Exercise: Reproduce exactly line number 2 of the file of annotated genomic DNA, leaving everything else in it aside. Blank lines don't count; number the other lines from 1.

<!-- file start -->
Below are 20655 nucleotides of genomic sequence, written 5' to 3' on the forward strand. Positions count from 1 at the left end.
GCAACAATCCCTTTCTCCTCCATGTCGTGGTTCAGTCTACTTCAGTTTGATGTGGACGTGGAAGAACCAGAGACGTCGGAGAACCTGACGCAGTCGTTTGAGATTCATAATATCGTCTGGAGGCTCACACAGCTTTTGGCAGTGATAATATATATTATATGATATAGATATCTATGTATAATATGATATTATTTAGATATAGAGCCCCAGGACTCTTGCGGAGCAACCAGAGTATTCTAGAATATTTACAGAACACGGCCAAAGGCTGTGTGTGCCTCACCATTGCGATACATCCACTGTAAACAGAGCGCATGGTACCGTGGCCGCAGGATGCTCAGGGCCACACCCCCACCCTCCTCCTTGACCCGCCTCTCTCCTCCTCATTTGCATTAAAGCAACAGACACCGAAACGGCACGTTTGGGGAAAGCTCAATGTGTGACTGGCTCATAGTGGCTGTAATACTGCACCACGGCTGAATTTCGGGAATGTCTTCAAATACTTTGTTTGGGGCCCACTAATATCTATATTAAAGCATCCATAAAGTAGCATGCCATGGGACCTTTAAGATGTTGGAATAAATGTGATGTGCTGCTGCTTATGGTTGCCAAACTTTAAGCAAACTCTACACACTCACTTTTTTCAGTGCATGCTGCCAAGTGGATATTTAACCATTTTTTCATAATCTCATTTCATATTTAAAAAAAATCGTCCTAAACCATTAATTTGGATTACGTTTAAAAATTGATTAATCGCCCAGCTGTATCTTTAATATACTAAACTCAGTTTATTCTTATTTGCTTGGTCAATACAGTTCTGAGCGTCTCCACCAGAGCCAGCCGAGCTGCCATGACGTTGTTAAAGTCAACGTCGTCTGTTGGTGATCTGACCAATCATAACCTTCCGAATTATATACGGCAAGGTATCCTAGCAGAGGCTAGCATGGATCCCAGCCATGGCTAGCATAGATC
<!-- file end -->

GCAACAATCCCTTTCTCCTCCATGTCGTGGTTCAGTCTACTTCAGTTTGATGTGGACGTGGAAGAACCAGAGACGTCGGAGAACCTGACGCAGTCGTTTGAGATTCATAATATCGTCTGGAGGCTCACACAGCTTTTGGCAGTGATAATATATATTATATGATATAGATATCTATGTATAATATGATATTATTTAGATATAGAGCCCCAGGACTCTTGCGGAGCAACCAGAGTATTCTAGAATATTTACAGAACACGGCCAAAGGCTGTGTGTGCCTCACCATTGCGATACATCCACTGTAAACAGAGCGCATGGTACCGTGGCCGCAGGATGCTCAGGGCCACACCCCCACCCTCCTCCTTGACCCGCCTCTCTCCTCCTCATTTGCATTAAAGCAACAGACACCGAAACGGCACGTTTGGGGAAAGCTCAATGTGTGACTGGCTCATAGTGGCTGTAATACTGCACCACGGCTGAATTTCGGGAATGTCTTCAAATACTTTGTTTGGGGCCCACTAATATCTATATTAAAGCATCCATAAAGTAGCATGCCATGGGACCTTTAAGATGTTGGAATAAATGTGATGTGCTGCTGCTTATGGTTGCCAAACTTTAAGCAAACTCTACACACTCACTTTTTTCAGTGCATGCTGCCAAGTGGATATTTAACCATTTTTTCATAATCTCATTTCATATTTAAAAAAAATCGTCCTAAACCATTAATTTGGATTACGTTTAAAAATTGATTAATCGCCCAGCTGTATCTTTAATATACTAAACTCAGTTTATTCTTATTTGCTTGGTCAATACAGTTCTGAGCGTCTCCACCAGAGCCAGCCGAGCTGCCATGACGTTGTTAAAGTCAACGTCGTCTGTTGGTGATCTGACCAATCATAACCTTCCGAATTATATACGGCAAGGTATCCTAGCAGAGGCTAGCATGGATCCCAGCCATGGCTAGCATAGATC